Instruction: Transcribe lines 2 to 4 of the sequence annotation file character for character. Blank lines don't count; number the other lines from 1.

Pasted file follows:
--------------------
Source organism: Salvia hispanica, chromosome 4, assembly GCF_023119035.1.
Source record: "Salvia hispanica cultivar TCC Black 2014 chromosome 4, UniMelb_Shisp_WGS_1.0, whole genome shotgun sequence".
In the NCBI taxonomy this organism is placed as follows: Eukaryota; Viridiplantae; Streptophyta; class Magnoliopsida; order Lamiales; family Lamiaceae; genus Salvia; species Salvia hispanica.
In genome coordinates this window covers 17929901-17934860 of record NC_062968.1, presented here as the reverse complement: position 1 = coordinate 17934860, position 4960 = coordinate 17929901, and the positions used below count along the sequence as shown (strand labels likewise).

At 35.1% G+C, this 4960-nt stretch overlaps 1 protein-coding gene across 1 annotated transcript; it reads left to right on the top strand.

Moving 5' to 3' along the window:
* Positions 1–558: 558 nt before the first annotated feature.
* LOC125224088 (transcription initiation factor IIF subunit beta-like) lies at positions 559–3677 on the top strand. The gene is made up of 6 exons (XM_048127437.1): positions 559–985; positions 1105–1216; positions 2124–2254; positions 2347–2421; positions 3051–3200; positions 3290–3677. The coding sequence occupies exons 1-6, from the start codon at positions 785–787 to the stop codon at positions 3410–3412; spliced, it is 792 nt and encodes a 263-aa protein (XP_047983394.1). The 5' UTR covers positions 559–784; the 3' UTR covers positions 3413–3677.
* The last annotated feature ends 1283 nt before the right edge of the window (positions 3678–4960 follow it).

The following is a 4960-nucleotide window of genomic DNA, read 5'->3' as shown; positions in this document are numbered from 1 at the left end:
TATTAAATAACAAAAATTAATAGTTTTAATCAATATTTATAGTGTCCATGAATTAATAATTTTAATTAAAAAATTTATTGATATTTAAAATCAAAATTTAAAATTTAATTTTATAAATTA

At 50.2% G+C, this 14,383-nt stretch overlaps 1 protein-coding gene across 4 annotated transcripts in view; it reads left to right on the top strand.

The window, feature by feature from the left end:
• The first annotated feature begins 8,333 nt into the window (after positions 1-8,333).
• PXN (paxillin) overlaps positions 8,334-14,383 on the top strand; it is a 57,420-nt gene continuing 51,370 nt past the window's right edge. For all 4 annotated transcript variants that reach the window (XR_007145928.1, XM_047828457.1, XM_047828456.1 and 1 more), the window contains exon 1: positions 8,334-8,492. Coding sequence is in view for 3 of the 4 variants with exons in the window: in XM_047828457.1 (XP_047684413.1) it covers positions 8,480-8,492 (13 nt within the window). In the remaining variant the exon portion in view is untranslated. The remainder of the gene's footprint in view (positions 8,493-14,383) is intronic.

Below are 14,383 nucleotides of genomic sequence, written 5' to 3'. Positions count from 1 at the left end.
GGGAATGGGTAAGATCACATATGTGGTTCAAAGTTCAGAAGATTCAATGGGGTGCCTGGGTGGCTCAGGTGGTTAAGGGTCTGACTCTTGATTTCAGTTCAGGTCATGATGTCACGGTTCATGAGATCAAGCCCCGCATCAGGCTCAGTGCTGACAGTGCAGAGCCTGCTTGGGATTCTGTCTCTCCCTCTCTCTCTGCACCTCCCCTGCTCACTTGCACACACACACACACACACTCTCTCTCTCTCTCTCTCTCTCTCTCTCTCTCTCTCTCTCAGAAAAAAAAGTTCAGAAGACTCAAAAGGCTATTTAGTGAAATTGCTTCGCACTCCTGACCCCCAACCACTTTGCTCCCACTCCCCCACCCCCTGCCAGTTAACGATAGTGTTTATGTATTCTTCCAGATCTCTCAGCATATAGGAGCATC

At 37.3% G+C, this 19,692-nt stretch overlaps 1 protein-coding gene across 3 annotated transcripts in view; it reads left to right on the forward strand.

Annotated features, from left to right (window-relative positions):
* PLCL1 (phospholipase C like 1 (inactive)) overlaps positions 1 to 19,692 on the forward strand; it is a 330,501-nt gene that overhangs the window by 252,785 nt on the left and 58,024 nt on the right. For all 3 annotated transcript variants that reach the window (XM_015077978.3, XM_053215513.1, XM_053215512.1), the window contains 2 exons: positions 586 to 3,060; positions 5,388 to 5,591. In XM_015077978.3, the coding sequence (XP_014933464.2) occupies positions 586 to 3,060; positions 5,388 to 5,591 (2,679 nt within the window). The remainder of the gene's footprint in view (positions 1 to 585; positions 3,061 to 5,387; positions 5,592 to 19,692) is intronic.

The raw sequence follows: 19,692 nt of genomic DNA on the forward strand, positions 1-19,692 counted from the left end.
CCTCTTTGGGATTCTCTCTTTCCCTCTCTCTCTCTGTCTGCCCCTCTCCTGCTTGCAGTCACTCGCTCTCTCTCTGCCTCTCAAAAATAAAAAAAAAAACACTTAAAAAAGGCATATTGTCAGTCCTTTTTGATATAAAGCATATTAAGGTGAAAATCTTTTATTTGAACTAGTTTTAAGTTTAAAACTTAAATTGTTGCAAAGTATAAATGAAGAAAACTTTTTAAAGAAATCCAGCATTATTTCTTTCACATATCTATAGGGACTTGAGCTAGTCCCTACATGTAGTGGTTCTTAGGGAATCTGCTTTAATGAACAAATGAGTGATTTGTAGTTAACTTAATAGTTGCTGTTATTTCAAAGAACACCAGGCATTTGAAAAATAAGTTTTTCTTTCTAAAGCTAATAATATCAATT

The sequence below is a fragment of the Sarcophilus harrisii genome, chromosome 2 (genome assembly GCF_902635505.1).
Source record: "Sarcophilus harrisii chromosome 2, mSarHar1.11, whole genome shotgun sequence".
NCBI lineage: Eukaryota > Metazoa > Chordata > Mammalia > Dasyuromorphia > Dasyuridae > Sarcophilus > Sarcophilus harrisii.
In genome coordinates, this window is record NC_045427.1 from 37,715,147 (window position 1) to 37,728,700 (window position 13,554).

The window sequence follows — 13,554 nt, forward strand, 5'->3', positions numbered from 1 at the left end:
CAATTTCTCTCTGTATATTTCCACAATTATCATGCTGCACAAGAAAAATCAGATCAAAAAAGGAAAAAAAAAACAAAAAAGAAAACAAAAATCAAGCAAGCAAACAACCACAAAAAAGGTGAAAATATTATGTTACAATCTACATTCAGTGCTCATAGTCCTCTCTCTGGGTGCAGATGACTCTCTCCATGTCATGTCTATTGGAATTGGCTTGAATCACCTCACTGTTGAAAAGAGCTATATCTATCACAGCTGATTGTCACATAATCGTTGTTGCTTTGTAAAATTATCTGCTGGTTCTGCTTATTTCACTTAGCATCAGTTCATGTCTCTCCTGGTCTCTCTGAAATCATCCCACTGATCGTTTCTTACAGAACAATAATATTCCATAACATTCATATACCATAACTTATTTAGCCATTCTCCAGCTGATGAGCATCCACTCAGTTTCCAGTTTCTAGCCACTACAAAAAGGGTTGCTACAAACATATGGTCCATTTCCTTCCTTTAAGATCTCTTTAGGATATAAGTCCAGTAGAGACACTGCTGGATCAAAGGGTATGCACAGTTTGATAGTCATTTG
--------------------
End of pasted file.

Source record: "Salvia hispanica cultivar TCC Black 2014 chromosome 4, UniMelb_Shisp_WGS_1.0, whole genome shotgun sequence".
In the NCBI taxonomy this organism is placed as follows: Eukaryota; Viridiplantae; Streptophyta; class Magnoliopsida; order Lamiales; family Lamiaceae; genus Salvia; species Salvia hispanica.
In genome coordinates this window covers 17929901-17934860 of record NC_062968.1, presented here as the reverse complement: position 1 = coordinate 17934860, position 4960 = coordinate 17929901, and the positions used below count along the sequence as shown (strand labels likewise).